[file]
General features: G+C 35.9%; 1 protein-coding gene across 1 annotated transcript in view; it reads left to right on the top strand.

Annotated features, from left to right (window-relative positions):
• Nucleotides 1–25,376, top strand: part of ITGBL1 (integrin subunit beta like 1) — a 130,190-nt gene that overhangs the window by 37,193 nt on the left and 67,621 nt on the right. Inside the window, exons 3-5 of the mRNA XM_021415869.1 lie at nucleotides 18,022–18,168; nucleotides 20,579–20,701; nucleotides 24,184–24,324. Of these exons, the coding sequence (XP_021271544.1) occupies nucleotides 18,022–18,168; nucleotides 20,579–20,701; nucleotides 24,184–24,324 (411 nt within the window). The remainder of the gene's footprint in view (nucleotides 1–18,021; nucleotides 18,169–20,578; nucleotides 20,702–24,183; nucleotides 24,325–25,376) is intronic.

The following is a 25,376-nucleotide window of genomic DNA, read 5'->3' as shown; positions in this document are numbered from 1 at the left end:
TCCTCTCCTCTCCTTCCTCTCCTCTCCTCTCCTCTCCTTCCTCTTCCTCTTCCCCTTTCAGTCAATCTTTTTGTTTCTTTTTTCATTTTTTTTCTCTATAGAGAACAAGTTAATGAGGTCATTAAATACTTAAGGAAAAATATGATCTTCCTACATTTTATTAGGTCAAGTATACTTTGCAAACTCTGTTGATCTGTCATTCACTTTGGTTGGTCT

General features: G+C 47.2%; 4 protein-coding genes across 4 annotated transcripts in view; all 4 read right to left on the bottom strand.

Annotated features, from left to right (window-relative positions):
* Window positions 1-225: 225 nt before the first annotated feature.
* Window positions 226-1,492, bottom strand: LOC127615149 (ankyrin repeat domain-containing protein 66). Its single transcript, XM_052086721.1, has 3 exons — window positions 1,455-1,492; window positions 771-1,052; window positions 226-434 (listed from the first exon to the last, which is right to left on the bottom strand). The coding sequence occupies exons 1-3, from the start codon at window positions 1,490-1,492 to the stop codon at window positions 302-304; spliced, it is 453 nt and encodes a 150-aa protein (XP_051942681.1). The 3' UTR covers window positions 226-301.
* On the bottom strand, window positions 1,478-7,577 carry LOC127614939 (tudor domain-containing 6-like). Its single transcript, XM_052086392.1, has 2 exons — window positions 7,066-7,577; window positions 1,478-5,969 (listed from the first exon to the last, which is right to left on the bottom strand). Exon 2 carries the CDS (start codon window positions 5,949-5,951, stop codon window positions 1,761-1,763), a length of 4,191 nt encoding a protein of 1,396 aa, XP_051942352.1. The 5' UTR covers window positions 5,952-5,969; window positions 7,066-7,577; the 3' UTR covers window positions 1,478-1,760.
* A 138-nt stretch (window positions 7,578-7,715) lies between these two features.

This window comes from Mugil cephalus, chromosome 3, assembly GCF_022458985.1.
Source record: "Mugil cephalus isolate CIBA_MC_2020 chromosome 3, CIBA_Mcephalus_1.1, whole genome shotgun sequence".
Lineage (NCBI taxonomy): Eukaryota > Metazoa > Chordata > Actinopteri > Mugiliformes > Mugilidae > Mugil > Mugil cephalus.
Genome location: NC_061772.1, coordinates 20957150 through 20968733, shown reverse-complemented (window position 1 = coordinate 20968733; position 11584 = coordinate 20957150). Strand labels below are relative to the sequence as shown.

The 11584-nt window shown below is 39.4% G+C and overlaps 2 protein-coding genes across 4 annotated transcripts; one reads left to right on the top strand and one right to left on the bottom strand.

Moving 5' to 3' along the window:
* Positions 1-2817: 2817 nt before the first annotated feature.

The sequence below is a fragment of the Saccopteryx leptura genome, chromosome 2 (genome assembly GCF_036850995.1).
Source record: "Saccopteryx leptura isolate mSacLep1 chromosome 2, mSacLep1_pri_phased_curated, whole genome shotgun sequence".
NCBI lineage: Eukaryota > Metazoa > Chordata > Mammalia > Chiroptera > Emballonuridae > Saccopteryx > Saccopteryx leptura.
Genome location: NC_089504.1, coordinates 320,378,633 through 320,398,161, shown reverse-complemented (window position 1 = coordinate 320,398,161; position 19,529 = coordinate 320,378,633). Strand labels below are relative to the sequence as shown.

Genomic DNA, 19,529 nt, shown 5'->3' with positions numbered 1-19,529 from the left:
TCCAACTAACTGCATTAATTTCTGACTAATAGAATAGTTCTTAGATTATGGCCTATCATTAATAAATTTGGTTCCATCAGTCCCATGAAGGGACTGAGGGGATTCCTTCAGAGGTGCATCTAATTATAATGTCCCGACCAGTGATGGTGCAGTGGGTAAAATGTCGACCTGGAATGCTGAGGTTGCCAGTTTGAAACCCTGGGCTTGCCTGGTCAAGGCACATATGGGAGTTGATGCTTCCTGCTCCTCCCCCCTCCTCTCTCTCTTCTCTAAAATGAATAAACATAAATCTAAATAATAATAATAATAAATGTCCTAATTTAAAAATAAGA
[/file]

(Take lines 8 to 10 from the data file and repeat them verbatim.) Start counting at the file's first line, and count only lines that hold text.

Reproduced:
* Window positions 1-225: 225 nt before the first annotated feature.
* Window positions 226-1,492, bottom strand: LOC127615149 (ankyrin repeat domain-containing protein 66). Its single transcript, XM_052086721.1, has 3 exons — window positions 1,455-1,492; window positions 771-1,052; window positions 226-434 (listed from the first exon to the last, which is right to left on the bottom strand). The coding sequence occupies exons 1-3, from the start codon at window positions 1,490-1,492 to the stop codon at window positions 302-304; spliced, it is 453 nt and encodes a 150-aa protein (XP_051942681.1). The 3' UTR covers window positions 226-301.
* On the bottom strand, window positions 1,478-7,577 carry LOC127614939 (tudor domain-containing 6-like). Its single transcript, XM_052086392.1, has 2 exons — window positions 7,066-7,577; window positions 1,478-5,969 (listed from the first exon to the last, which is right to left on the bottom strand). Exon 2 carries the CDS (start codon window positions 5,949-5,951, stop codon window positions 1,761-1,763), a length of 4,191 nt encoding a protein of 1,396 aa, XP_051942352.1. The 5' UTR covers window positions 5,952-5,969; window positions 7,066-7,577; the 3' UTR covers window positions 1,478-1,760.